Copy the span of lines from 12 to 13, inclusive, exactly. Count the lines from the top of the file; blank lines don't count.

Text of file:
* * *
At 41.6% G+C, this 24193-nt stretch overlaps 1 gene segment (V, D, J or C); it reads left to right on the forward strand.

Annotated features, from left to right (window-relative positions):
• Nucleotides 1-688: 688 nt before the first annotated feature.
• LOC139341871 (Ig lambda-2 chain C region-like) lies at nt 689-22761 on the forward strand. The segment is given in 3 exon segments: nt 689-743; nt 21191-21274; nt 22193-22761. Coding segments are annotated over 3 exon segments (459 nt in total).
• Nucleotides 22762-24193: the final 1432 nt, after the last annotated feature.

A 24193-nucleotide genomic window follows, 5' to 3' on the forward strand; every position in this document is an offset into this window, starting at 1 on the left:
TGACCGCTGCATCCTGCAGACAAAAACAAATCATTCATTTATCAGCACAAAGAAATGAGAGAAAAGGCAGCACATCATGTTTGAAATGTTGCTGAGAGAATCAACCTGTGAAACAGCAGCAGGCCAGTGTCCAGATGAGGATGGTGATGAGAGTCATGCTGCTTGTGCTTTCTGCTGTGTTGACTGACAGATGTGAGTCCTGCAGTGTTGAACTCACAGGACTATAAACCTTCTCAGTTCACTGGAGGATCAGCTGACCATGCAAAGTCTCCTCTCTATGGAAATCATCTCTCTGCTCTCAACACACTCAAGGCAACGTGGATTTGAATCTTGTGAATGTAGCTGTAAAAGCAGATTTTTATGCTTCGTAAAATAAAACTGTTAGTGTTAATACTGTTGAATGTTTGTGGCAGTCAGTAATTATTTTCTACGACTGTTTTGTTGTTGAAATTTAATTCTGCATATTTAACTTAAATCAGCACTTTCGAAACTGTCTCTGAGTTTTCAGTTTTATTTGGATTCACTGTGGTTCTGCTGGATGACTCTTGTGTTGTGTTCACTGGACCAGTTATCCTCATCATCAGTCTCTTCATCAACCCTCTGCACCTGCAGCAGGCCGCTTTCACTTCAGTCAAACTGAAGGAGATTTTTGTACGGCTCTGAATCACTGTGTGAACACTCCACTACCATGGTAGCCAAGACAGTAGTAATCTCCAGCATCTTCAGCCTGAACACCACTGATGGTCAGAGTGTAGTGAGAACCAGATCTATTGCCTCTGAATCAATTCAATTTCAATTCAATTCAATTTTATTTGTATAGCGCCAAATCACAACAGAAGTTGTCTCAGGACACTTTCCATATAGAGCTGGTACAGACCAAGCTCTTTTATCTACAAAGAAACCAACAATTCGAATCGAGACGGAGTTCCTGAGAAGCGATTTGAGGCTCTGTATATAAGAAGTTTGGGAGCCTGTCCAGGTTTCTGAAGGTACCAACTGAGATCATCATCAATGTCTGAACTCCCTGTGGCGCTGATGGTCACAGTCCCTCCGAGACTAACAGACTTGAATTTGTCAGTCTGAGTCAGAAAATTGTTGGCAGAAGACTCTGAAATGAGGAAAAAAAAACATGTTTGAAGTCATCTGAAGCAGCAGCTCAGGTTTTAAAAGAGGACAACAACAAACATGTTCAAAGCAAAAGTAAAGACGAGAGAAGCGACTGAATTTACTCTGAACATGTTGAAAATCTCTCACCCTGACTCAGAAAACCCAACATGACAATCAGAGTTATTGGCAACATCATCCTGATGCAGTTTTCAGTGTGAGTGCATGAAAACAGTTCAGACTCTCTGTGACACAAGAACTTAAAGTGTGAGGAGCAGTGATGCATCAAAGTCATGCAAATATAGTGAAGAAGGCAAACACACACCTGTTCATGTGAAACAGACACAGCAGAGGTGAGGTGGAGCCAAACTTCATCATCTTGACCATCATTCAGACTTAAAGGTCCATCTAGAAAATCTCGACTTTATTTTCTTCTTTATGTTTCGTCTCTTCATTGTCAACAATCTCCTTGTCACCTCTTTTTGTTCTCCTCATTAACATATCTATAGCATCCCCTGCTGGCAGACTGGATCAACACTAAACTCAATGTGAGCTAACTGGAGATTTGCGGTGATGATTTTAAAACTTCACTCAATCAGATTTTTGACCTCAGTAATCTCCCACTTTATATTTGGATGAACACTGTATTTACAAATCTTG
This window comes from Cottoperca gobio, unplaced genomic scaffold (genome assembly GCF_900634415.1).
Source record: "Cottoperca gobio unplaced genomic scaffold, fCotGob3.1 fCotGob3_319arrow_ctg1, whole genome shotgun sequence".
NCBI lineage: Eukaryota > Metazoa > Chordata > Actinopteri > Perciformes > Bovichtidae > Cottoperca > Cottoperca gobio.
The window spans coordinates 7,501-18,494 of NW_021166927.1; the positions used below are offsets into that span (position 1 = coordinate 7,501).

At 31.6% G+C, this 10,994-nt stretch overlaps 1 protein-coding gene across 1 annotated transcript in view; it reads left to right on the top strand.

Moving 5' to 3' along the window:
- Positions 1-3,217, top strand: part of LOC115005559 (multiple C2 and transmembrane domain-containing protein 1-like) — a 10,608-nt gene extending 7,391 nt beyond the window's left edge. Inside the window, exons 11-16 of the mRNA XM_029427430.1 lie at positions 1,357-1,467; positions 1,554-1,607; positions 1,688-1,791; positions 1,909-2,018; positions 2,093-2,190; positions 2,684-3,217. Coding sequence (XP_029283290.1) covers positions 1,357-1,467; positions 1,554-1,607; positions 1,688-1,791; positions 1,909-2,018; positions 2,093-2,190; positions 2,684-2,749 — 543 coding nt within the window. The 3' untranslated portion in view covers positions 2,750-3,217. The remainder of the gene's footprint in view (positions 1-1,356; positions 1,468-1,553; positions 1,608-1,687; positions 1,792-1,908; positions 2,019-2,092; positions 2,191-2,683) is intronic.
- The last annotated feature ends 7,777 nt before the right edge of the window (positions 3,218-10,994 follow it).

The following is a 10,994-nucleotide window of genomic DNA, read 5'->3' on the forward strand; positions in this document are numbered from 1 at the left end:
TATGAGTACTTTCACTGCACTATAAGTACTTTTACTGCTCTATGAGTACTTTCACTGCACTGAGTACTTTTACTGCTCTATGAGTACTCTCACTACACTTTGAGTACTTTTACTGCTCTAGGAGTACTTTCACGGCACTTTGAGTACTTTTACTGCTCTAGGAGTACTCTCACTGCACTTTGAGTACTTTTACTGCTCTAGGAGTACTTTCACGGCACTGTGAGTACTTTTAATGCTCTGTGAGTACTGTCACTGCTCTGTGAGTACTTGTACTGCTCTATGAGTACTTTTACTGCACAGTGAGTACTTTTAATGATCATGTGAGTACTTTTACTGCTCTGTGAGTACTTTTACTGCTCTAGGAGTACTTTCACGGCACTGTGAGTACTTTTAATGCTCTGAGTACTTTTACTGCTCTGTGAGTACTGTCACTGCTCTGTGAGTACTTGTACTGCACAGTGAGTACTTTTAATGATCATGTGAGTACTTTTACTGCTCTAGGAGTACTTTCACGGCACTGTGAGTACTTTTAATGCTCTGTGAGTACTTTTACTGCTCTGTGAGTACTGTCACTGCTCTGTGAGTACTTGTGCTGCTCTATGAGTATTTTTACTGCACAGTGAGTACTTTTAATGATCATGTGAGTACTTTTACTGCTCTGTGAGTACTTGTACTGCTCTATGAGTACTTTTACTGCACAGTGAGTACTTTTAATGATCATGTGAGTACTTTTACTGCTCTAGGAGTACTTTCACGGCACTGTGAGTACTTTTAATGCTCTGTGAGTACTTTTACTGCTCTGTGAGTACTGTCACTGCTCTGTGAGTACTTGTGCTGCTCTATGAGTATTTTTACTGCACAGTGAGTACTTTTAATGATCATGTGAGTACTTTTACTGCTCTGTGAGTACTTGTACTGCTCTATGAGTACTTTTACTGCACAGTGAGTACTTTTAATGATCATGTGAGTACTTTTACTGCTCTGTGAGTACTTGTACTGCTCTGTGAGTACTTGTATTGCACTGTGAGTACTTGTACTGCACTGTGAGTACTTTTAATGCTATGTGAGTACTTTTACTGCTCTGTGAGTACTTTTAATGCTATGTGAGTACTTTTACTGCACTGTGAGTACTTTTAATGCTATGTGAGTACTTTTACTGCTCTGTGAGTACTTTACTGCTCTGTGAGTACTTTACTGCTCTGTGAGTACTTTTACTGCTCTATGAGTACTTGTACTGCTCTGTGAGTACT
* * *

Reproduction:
At 31.6% G+C, this 10,994-nt stretch overlaps 1 protein-coding gene across 1 annotated transcript in view; it reads left to right on the top strand.

Moving 5' to 3' along the window: